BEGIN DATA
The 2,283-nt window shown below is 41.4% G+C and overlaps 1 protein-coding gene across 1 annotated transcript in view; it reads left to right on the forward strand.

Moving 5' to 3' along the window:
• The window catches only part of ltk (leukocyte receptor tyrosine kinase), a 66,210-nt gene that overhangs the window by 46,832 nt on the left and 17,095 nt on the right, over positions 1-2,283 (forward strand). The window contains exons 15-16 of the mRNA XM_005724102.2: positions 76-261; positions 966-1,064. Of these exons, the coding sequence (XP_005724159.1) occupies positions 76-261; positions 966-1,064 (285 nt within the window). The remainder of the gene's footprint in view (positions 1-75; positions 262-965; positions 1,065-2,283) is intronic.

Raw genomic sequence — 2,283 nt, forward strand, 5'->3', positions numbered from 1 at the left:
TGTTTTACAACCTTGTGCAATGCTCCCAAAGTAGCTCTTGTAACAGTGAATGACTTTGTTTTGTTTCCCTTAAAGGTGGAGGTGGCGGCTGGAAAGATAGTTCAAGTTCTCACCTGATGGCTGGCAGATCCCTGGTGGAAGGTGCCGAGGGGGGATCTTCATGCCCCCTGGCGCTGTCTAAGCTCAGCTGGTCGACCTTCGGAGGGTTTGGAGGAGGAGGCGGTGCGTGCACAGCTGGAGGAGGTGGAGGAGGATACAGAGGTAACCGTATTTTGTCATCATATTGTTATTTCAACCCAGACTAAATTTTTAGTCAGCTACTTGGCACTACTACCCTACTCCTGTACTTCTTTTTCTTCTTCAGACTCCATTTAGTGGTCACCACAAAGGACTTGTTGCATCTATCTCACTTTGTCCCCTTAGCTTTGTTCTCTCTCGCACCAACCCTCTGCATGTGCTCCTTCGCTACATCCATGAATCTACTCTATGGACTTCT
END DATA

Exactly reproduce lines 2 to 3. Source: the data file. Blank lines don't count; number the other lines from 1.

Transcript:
Moving 5' to 3' along the window:
• The window catches only part of ltk (leukocyte receptor tyrosine kinase), a 66,210-nt gene that overhangs the window by 46,832 nt on the left and 17,095 nt on the right, over positions 1-2,283 (forward strand). The window contains exons 15-16 of the mRNA XM_005724102.2: positions 76-261; positions 966-1,064. Of these exons, the coding sequence (XP_005724159.1) occupies positions 76-261; positions 966-1,064 (285 nt within the window). The remainder of the gene's footprint in view (positions 1-75; positions 262-965; positions 1,065-2,283) is intronic.